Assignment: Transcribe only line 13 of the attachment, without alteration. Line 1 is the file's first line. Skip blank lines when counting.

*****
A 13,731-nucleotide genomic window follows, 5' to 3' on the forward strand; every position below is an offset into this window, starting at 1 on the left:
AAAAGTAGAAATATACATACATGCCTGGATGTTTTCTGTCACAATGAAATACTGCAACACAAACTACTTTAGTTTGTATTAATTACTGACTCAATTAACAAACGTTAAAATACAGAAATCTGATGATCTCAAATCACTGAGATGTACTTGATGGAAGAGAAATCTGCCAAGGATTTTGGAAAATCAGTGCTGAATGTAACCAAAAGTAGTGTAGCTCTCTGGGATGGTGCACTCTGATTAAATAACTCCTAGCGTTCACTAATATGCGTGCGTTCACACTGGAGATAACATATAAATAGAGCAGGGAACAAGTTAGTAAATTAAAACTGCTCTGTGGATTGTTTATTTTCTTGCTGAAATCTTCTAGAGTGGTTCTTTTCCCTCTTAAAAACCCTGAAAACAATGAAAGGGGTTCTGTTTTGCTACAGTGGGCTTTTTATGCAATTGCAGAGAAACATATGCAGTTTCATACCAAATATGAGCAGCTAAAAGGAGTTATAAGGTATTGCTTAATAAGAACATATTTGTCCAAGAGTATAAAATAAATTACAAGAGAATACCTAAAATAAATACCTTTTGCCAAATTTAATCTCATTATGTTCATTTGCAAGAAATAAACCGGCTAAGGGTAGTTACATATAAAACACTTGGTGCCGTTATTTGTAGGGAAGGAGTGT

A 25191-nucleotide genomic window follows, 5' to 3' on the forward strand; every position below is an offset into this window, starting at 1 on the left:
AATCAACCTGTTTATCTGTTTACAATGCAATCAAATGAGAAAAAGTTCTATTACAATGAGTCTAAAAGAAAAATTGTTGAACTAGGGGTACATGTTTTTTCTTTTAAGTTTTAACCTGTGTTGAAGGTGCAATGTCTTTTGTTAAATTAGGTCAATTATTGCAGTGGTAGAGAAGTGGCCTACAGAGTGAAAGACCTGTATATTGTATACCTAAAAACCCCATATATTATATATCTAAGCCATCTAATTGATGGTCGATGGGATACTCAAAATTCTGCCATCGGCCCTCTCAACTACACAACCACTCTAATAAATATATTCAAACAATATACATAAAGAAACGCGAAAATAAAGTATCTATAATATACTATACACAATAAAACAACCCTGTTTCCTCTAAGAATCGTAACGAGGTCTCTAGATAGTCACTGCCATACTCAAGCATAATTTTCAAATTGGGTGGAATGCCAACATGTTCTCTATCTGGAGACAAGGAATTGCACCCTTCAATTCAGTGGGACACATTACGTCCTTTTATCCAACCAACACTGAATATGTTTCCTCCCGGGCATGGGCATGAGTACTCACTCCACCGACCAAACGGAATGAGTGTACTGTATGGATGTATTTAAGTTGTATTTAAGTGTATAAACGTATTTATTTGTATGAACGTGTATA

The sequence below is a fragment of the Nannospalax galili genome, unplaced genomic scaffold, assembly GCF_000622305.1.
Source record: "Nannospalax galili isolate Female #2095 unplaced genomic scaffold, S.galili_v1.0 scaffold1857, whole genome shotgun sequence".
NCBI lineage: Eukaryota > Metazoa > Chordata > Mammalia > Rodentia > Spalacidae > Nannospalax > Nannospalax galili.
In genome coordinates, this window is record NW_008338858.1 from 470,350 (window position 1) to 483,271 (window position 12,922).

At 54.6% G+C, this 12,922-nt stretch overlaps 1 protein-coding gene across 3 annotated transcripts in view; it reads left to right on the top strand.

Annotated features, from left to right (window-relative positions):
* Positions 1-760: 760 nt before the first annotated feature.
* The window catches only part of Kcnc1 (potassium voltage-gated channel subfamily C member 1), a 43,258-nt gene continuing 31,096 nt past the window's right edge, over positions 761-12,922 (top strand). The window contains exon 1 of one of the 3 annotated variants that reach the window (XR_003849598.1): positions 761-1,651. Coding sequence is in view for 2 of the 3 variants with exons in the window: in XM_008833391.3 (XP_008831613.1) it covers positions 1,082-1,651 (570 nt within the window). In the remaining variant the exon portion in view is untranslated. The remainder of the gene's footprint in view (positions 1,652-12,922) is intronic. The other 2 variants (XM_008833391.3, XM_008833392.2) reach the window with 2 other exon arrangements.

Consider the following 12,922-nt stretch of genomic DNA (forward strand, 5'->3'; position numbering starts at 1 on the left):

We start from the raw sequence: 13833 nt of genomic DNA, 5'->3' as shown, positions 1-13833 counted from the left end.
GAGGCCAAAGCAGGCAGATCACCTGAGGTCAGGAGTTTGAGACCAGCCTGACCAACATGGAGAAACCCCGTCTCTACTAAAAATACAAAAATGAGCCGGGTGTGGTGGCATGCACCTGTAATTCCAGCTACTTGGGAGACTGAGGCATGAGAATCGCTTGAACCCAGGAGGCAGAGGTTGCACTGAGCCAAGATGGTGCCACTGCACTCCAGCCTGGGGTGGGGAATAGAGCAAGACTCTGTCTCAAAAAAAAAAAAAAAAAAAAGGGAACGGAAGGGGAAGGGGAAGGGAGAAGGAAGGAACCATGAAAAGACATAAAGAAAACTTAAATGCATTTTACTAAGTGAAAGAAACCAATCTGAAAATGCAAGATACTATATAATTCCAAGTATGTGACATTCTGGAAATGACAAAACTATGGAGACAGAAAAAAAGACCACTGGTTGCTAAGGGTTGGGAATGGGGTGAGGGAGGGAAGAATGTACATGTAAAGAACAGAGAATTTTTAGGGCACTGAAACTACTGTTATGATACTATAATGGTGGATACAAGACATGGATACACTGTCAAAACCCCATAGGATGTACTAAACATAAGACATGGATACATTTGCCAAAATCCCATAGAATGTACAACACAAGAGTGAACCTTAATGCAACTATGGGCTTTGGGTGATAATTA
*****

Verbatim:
Consider the following 12,922-nt stretch of genomic DNA (forward strand, 5'->3'; position numbering starts at 1 on the left):